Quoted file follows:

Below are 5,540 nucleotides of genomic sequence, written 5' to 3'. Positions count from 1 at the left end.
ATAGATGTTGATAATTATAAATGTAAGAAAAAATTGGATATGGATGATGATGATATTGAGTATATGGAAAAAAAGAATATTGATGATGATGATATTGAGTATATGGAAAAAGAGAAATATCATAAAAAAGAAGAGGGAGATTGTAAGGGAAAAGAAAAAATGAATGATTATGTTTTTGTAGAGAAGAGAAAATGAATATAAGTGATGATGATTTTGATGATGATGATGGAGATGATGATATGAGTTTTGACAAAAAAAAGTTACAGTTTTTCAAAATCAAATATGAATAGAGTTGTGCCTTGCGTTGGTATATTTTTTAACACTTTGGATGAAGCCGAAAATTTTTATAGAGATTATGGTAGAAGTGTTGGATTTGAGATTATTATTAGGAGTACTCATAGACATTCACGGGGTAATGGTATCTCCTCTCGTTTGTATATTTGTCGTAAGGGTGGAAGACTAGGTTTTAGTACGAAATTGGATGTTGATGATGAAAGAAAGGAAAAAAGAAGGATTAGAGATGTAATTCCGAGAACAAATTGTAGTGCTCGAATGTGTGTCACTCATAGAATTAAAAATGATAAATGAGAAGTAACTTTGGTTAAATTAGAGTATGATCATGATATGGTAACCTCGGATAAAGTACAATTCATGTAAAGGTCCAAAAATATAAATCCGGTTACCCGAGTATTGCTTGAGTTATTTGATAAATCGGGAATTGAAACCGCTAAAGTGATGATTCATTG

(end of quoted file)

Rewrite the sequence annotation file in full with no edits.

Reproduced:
Below are 5,540 nucleotides of genomic sequence, written 5' to 3'. Positions count from 1 at the left end.
ATAGATGTTGATAATTATAAATGTAAGAAAAAATTGGATATGGATGATGATGATATTGAGTATATGGAAAAAAAGAATATTGATGATGATGATATTGAGTATATGGAAAAAGAGAAATATCATAAAAAAGAAGAGGGAGATTGTAAGGGAAAAGAAAAAATGAATGATTATGTTTTTGTAGAGAAGAGAAAATGAATATAAGTGATGATGATTTTGATGATGATGATGGAGATGATGATATGAGTTTTGACAAAAAAAAGTTACAGTTTTTCAAAATCAAATATGAATAGAGTTGTGCCTTGCGTTGGTATATTTTTTAACACTTTGGATGAAGCCGAAAATTTTTATAGAGATTATGGTAGAAGTGTTGGATTTGAGATTATTATTAGGAGTACTCATAGACATTCACGGGGTAATGGTATCTCCTCTCGTTTGTATATTTGTCGTAAGGGTGGAAGACTAGGTTTTAGTACGAAATTGGATGTTGATGATGAAAGAAAGGAAAAAAGAAGGATTAGAGATGTAATTCCGAGAACAAATTGTAGTGCTCGAATGTGTGTCACTCATAGAATTAAAAATGATAAATGAGAAGTAACTTTGGTTAAATTAGAGTATGATCATGATATGGTAACCTCGGATAAAGTACAATTCATGTAAAGGTCCAAAAATATAAATCCGGTTACCCGAGTATTGCTTGAGTTATTTGATAAATCGGGAATTGAAACCGCTAAAGTGATGATTCATTG